I formed the Liberty bell Mining Company of Colorado and was its president for years.  The mine produced one-eighteenth of the gold of Colorado each year, and has paid in dividends one million, five hundred thousand dollars.  I founded and was president for years of the United States and  British Columbia Development Company.  This company, with six hundred thousand dollars capital, has paid one million, three hundred thousand dollars in dividends.

   I built the Water Power and Electric Light Plant at Joplin, Missouri, and the Water Works of Carrolton, Missouri.  I colonized thirty thousand acres of land on the line of the Texas Pacific Railroad, and hundreds of thousands of acres on the Kansas City Southern and Kansas City, Mexico & Orient.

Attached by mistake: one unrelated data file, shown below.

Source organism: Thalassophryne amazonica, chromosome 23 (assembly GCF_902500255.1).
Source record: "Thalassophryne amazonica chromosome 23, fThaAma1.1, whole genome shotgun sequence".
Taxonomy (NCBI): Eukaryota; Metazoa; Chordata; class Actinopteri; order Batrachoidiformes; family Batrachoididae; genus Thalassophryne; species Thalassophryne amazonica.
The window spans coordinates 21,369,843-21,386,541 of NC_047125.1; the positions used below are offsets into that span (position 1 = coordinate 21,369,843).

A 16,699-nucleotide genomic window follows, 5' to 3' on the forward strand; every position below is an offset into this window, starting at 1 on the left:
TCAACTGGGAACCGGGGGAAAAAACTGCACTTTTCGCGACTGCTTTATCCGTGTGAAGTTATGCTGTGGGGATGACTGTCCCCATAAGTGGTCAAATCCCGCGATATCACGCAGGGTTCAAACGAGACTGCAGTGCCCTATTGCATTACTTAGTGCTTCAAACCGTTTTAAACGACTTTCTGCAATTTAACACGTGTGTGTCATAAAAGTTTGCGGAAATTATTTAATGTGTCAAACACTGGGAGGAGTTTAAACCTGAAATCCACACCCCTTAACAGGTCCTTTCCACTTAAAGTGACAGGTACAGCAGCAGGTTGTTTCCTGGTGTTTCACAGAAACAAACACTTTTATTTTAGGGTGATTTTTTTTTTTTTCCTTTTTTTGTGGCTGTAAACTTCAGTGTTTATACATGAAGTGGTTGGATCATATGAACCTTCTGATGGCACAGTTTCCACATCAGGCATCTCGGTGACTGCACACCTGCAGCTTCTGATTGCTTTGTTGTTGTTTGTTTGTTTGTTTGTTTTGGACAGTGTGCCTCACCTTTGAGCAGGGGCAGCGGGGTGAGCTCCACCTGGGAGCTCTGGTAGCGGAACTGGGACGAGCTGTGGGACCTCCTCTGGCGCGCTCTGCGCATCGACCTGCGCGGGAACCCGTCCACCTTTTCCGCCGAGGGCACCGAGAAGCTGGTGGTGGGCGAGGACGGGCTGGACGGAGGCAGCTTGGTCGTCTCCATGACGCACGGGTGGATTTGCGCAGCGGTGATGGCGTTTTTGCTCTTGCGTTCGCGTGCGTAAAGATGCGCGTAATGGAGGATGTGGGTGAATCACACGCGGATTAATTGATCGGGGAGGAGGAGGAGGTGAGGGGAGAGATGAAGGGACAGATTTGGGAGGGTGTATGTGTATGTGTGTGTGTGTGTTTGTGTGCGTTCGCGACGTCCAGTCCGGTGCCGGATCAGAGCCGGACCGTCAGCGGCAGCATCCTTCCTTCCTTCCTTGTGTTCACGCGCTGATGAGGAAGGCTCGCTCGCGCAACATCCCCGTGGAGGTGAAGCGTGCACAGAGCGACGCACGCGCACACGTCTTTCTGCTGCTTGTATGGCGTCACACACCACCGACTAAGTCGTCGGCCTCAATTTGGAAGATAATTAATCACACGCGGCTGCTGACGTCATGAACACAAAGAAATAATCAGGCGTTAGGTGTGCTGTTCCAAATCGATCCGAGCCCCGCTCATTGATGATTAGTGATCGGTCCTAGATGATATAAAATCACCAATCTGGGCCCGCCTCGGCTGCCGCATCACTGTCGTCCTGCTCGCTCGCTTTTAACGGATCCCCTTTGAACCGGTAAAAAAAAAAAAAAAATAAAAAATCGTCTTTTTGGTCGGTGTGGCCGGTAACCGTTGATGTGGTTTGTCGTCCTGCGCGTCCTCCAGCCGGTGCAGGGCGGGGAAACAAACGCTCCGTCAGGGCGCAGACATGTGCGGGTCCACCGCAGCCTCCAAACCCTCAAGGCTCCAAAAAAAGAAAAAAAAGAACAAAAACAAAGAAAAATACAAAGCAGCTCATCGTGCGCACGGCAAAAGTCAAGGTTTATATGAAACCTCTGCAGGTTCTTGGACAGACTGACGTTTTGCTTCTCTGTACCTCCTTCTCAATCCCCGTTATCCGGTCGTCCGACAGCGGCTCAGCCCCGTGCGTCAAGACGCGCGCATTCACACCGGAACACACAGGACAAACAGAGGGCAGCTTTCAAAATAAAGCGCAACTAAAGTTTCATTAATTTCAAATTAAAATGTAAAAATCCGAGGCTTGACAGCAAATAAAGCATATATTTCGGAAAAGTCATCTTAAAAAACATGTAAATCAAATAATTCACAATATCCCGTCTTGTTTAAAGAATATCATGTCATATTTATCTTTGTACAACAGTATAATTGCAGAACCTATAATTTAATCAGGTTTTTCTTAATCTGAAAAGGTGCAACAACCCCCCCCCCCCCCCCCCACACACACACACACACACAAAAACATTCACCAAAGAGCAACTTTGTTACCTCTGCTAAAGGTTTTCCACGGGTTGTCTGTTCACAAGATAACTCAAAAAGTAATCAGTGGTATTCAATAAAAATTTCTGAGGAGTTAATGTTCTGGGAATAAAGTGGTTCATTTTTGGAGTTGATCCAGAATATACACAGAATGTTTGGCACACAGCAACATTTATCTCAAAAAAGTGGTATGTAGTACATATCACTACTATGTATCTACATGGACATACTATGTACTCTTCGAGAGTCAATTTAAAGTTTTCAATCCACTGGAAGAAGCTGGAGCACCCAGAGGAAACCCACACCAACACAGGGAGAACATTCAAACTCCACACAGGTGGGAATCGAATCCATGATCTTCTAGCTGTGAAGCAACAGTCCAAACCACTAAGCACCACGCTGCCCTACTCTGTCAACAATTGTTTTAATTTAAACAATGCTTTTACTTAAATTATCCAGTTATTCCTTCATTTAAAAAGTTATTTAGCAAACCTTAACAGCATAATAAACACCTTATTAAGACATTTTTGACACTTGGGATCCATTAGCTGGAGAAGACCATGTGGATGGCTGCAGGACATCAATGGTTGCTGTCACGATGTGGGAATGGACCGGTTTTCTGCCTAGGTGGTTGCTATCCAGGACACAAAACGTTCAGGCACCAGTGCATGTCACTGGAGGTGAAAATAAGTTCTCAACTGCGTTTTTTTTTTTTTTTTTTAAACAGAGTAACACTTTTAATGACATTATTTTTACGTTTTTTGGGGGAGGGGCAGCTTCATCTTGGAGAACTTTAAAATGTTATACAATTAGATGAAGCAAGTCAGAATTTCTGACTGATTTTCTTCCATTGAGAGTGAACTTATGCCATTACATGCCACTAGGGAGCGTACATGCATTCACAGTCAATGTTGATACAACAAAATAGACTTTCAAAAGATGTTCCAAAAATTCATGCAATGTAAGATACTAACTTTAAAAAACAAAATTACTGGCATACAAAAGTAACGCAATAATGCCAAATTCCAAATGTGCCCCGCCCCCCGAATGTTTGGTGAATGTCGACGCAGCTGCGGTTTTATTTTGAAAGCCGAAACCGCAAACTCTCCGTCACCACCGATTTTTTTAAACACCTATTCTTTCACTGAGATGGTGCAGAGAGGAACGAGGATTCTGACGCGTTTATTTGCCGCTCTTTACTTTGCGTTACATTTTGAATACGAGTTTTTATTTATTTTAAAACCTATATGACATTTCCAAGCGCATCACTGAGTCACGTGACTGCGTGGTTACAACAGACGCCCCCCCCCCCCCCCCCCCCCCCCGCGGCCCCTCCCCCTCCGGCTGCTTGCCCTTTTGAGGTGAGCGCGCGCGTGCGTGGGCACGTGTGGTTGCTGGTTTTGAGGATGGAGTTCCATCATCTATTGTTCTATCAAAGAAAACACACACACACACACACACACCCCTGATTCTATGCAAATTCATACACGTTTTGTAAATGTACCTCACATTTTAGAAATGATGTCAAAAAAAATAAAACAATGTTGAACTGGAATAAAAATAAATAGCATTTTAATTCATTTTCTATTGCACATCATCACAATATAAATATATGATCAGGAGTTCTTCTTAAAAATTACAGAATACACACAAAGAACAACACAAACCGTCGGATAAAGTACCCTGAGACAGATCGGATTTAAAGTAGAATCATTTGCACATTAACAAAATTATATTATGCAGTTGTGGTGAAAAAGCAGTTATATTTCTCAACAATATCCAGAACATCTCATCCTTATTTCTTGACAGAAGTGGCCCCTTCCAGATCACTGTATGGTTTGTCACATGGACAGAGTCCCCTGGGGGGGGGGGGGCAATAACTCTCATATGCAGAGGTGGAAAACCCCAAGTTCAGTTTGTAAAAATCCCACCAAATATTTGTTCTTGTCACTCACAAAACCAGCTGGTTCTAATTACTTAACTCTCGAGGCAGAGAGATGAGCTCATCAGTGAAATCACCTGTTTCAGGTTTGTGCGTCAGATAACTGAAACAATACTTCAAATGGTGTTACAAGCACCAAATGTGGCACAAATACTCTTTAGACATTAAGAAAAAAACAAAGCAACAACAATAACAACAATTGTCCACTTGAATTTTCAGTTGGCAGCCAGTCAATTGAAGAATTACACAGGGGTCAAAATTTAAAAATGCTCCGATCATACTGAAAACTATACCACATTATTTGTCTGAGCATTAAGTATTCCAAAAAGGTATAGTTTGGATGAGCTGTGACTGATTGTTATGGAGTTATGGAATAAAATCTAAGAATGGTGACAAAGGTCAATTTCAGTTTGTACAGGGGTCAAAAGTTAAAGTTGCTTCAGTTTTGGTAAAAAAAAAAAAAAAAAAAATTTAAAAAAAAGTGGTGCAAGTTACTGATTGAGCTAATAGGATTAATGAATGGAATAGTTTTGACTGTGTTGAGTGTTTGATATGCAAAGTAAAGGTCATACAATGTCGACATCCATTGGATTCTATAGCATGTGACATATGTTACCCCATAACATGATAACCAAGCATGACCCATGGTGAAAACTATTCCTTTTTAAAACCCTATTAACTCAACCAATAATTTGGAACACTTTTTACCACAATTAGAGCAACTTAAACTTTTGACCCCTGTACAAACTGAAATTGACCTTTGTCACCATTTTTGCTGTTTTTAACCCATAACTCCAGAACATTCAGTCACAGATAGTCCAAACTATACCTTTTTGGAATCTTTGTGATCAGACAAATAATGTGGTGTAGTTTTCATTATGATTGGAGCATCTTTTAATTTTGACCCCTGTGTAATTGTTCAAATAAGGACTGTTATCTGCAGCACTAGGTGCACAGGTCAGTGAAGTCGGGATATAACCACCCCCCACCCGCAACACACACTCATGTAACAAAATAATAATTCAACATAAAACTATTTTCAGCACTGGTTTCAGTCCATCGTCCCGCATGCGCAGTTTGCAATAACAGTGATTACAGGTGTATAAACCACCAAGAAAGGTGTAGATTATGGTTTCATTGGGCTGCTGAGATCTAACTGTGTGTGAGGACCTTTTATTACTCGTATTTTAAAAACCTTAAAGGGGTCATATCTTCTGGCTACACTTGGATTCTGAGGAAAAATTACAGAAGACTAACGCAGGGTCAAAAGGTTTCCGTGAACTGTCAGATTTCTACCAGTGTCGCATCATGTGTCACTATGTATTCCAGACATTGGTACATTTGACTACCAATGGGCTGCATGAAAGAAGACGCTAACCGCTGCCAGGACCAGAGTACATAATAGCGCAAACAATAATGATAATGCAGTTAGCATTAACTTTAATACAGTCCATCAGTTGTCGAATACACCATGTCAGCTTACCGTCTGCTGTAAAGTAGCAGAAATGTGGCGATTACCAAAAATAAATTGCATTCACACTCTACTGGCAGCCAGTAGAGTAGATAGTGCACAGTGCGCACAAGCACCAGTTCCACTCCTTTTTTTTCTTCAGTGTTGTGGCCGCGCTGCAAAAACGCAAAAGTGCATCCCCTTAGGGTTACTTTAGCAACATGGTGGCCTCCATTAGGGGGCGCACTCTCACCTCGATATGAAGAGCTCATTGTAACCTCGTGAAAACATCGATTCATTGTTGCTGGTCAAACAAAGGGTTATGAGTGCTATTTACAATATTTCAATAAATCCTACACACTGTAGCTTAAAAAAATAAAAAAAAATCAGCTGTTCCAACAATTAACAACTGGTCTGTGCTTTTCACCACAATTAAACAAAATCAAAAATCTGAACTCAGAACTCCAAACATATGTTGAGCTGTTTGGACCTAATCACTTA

I founded and was president for years of the Horse Show of Kansas City.  I founded and was president of the great Land Show of New York last year.  In Florida  you will find a farm that is thirty miles around that I financed.

   So my beneficent work has reached from the mines of Colorado on the West to the great Waterway of Jamaica Bay on the northeast, and from Jamaica Bay to Florida on the southeast; from Sioux City on the North to the City of Mexico on the South; and had this really been the Land of the Free, in place of twenty thousand people now being employed by companies that I have founded, there would no doubt be fifty thousands.  From any number of these companies which I financed, I never received one dollar reward, and never expected any.  The only reward I had was the satisfaction that I was bringing out of the blue ether of opportunity, chances for some of God's children to achieve and prosper in this land, and these jewels of brotherly love need no safety deposit vaults to hold them, no detectives to guard them, but are the mind and soul's possessions, where "rust doth not corrupt nor thieves break through and steal."